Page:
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Squamous Papilloma Diagnosis on Uvula

I am a 34 y/o male. About three months ago, I noticed something on my uvula. I went to the ENT to have it looked at. The ENT removed it and sent it for lab testing. The test showed that it was a benign squamous papilloma.

I will say that my ENT was less than helpful when it came to answering my questions about this. However, he said that these things are related to HPV. (Although the lab paperwork did not state that, and he made it clear that they were just checking to see if it was cancerous)

I had several questions about this as I have (this is not a lie) only been with my wife sexually (in any form or fashion). We have been married for seven years. I do not understand how I would have contracted anything related to HPV.

So, my questions are as follows:

1. Are there any squamous papillomas (or similar growths that would look the same to pathology) that are not related to HPV?

2. I have read that squamous papilloma is not contagious (low virulence). Am I contagious in general with HPV?

3. Once the papilloma is removed, am I contagious?

4. If it is still contagious, what are appropriate steps to take to ensure my family's protection?

As a side note, I also have pretty severe OCD relating to contamination, so this one is a doozy for me. Any help would be very much appreciated.
1 Responses
Avatar universal

1. Are there any squamous papillomas (or similar growths that would look the same to pathology) that are not related to HPV?

A: Herpes, so benign growth from HPV is "better", in this case.

2. I have read that squamous papilloma is not contagious (low virulence). Am I contagious in general with HPV? 

A: There's always a risk you've spread this to your wife, however, assuming you had this first, her body may have already fought it off where as your body may be still working on it. Expect 2 to 10 years as an average clear time for your body to fight it off completely.

3. Once the papilloma is removed, am I contagious? 

A:  No, same contagious factor as prior to it forming. The papillomas are just the surface. HPV like HSV is at cellular level. If it creates papillomas, it's low cancer risk but aesthetically undesirable.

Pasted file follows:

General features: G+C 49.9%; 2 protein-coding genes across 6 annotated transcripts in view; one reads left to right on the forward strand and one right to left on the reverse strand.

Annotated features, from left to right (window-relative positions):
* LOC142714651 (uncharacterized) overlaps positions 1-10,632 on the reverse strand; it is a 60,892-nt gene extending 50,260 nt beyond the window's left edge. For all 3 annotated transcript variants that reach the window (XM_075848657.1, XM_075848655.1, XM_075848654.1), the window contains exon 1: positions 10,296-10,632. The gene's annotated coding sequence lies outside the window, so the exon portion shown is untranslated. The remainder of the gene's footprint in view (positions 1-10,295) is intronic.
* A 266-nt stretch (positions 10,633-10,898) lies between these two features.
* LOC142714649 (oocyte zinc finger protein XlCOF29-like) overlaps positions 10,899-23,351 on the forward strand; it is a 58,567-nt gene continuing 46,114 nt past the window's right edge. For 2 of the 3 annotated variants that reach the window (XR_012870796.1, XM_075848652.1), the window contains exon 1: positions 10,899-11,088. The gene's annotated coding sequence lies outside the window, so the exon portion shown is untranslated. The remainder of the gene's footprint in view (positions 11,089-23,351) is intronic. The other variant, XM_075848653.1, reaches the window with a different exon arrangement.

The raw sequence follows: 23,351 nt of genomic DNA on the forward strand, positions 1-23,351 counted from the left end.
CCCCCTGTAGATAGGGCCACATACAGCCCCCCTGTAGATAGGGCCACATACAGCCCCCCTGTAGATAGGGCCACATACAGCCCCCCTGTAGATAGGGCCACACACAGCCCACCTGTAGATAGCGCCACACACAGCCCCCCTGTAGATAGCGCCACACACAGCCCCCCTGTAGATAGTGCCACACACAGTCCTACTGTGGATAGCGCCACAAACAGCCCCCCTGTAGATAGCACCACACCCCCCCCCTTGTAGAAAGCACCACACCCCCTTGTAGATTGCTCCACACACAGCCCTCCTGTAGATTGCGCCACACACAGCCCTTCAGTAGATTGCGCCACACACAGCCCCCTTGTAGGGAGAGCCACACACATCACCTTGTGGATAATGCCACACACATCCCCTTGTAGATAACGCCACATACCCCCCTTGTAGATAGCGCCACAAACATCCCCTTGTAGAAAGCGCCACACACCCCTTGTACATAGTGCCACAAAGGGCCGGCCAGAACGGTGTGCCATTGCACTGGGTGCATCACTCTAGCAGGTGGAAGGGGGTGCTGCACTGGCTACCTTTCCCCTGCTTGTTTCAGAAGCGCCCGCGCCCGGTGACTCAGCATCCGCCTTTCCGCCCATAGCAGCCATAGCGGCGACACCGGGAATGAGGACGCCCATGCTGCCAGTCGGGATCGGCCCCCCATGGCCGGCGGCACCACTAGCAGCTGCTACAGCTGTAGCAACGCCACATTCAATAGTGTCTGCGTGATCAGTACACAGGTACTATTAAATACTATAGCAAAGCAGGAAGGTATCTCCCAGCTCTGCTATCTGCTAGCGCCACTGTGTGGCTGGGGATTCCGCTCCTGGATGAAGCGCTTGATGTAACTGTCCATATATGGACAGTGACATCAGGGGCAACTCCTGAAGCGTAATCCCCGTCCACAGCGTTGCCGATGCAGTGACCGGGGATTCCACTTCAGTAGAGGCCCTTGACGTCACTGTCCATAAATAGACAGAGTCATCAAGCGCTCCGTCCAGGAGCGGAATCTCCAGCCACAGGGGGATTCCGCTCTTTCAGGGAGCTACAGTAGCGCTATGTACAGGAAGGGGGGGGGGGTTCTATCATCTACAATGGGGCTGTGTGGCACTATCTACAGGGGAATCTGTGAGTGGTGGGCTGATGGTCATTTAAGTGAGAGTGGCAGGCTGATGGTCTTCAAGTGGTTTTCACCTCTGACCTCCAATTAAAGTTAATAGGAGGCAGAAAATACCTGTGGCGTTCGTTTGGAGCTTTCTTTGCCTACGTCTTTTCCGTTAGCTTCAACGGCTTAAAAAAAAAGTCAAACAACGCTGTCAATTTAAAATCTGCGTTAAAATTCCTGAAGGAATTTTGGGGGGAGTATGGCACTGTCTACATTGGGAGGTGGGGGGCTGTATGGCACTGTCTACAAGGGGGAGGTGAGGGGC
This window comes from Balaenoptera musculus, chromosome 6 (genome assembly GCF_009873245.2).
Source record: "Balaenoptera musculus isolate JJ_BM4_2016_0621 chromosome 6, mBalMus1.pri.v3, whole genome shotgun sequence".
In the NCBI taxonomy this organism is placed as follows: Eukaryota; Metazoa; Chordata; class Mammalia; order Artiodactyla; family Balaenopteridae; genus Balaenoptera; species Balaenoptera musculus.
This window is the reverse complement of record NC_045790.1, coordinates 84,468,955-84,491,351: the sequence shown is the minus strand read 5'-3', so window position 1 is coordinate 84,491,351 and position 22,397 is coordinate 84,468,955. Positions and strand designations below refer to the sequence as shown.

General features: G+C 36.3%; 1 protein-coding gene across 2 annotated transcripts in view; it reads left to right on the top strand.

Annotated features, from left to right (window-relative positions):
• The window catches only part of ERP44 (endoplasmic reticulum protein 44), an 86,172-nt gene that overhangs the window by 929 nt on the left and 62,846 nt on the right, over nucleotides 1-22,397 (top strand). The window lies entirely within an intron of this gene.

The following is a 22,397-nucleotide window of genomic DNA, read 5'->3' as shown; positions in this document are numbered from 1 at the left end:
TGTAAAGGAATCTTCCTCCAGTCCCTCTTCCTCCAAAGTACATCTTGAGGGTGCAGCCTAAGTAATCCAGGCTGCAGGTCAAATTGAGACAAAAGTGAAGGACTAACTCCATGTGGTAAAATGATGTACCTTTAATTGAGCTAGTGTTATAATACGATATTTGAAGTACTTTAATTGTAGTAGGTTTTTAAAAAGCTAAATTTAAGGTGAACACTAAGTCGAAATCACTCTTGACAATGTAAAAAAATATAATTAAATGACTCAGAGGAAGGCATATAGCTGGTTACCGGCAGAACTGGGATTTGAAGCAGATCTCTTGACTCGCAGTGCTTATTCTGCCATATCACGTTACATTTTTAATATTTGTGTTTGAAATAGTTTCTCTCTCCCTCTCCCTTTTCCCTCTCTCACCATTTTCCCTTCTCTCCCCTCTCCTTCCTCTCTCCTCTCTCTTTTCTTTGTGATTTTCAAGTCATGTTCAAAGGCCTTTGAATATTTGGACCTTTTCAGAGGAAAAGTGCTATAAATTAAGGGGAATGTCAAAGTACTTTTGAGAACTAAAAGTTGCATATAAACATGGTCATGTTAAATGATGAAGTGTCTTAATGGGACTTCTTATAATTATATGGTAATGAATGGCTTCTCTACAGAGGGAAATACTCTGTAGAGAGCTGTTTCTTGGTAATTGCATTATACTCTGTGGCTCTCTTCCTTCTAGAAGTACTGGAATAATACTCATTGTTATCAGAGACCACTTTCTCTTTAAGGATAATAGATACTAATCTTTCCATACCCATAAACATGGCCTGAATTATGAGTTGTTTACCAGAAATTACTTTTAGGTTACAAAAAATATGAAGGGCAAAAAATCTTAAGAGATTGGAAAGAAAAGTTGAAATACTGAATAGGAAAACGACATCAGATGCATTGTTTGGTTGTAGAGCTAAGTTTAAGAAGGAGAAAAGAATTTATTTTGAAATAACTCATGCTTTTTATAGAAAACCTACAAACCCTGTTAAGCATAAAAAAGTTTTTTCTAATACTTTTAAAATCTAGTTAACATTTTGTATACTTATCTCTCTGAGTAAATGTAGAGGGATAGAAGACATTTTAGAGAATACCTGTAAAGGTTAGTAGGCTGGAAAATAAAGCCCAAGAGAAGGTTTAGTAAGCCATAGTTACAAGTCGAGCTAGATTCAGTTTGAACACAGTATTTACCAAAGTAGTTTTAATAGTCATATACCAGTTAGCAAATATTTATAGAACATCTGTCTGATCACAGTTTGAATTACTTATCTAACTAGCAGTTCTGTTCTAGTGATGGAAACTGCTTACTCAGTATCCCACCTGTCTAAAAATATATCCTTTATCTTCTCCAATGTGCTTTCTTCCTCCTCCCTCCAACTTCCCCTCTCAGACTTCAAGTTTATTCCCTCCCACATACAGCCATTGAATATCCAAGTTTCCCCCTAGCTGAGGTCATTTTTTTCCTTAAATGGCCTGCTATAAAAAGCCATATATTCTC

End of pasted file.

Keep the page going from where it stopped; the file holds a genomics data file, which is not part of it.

4. If it is still contagious, what are appropriate steps to take to ensure my family's protection? 

A:  I'm like you where I'm a sort of an ocd germa-phobe. I found out after seeing countless doctors for autoimmune issues I started tying into my HPV 53, that doctor's don't give a hoot about HPV unless it means pitching a vaccine for it they can profit from. Why? Because HPV is common. The fact is, HPV is classified as sexually transmitted, but you could technically get oral HPV just by sharing a straw with someone. It's not worried about because no matter the risk of the strain, the clear time is always 2 to 10 years, and between that time, you may see papillomas from time to time as your body is battling it. Have them removed if they appear, if they don't, great. HPV types that create cancerous growths on the other hand are the most successful cancers to eradicate, but that's worst case scenario. Just realize that your HPV could have come from your wife, or considering the clear time span, just prior to being with her. Let's be honest, it's from eating the peaches we've been eating. Figuring out which one had the pit however, is irrelevant.
3 Comments
Thank you for the response. I will reiterate, though, I have only had one sexual partner (oral, manual, intercourse, etc.). It is my wife. Her only sexual encounters prior to me were manual stimulation (hand to genital) with one person. This is why I am so puzzled.
Well, HPV can also be carried from birth canal to genital area as she passed through her mother's womb. Or if a guy gives himself a "hand", then helps the girl with that same hand. Then, there you have it, spread. It's more likely from her than you than simple because yours is oral like mine. Mine came from the Korean peach variety.
*it's more likely from her than you, simply because....
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